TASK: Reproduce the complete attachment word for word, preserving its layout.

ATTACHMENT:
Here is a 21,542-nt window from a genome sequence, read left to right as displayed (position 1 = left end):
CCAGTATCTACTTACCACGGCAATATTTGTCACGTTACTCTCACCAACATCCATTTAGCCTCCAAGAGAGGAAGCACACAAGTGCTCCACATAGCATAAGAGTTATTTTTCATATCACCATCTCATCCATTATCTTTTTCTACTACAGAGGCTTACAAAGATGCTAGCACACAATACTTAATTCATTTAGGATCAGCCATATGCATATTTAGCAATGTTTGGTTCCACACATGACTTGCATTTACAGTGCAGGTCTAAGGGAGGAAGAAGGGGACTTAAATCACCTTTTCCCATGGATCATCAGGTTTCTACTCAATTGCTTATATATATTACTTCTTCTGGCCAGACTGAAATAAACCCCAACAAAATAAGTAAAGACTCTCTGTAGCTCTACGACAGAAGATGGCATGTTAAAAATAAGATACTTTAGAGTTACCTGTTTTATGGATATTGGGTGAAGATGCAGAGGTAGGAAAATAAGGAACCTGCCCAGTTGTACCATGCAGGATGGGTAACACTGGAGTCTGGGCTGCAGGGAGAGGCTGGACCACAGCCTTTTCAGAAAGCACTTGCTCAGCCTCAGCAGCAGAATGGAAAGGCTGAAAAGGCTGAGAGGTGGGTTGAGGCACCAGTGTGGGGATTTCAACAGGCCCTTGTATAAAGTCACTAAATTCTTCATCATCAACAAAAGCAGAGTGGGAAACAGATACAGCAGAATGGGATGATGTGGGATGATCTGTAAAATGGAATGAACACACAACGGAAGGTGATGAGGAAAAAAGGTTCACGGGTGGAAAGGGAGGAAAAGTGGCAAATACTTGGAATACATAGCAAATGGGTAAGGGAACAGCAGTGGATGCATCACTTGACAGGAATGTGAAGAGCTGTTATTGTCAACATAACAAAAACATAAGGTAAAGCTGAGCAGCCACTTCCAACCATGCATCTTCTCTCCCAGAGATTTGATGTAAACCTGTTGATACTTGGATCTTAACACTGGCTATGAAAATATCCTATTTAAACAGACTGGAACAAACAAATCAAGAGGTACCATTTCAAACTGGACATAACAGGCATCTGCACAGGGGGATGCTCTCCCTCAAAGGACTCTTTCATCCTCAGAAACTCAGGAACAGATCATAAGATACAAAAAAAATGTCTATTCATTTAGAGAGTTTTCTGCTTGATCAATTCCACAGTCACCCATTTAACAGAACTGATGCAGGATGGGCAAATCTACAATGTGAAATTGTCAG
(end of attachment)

Here is a 21,542-nt window from a genome sequence, read left to right as displayed (position 1 = left end):
CCAGTATCTACTTACCACGGCAATATTTGTCACGTTACTCTCACCAACATCCATTTAGCCTCCAAGAGAGGAAGCACACAAGTGCTCCACATAGCATAAGAGTTATTTTTCATATCACCATCTCATCCATTATCTTTTTCTACTACAGAGGCTTACAAAGATGCTAGCACACAATACTTAATTCATTTAGGATCAGCCATATGCATATTTAGCAATGTTTGGTTCCACACATGACTTGCATTTACAGTGCAGGTCTAAGGGAGGAAGAAGGGGACTTAAATCACCTTTTCCCATGGATCATCAGGTTTCTACTCAATTGCTTATATATATTACTTCTTCTGGCCAGACTGAAATAAACCCCAACAAAATAAGTAAAGACTCTCTGTAGCTCTACGACAGAAGATGGCATGTTAAAAATAAGATACTTTAGAGTTACCTGTTTTATGGATATTGGGTGAAGATGCAGAGGTAGGAAAATAAGGAACCTGCCCAGTTGTACCATGCAGGATGGGTAACACTGGAGTCTGGGCTGCAGGGAGAGGCTGGACCACAGCCTTTTCAGAAAGCACTTGCTCAGCCTCAGCAGCAGAATGGAAAGGCTGAAAAGGCTGAGAGGTGGGTTGAGGCACCAGTGTGGGGATTTCAACAGGCCCTTGTATAAAGTCACTAAATTCTTCATCATCAACAAAAGCAGAGTGGGAAACAGATACAGCAGAATGGGATGATGTGGGATGATCTGTAAAATGGAATGAACACACAACGGAAGGTGATGAGGAAAAAAGGTTCACGGGTGGAAAGGGAGGAAAAGTGGCAAATACTTGGAATACATAGCAAATGGGTAAGGGAACAGCAGTGGATGCATCACTTGACAGGAATGTGAAGAGCTGTTATTGTCAACATAACAAAAACATAAGGTAAAGCTGAGCAGCCACTTCCAACCATGCATCTTCTCTCCCAGAGATTTGATGTAAACCTGTTGATACTTGGATCTTAACACTGGCTATGAAAATATCCTATTTAAACAGACTGGAACAAACAAATCAAGAGGTACCATTTCAAACTGGACATAACAGGCATCTGCACAGGGGGATGCTCTCCCTCAAAGGACTCTTTCATCCTCAGAAACTCAGGAACAGATCATAAGATACAAAAAAAATGTCTATTCATTTAGAGAGTTTTCTGCTTGATCAATTCCACAGTCACCCATTTAACAGAACTGATGCAGGATGGGCAAATCTACAATGTGAAATTGTCAG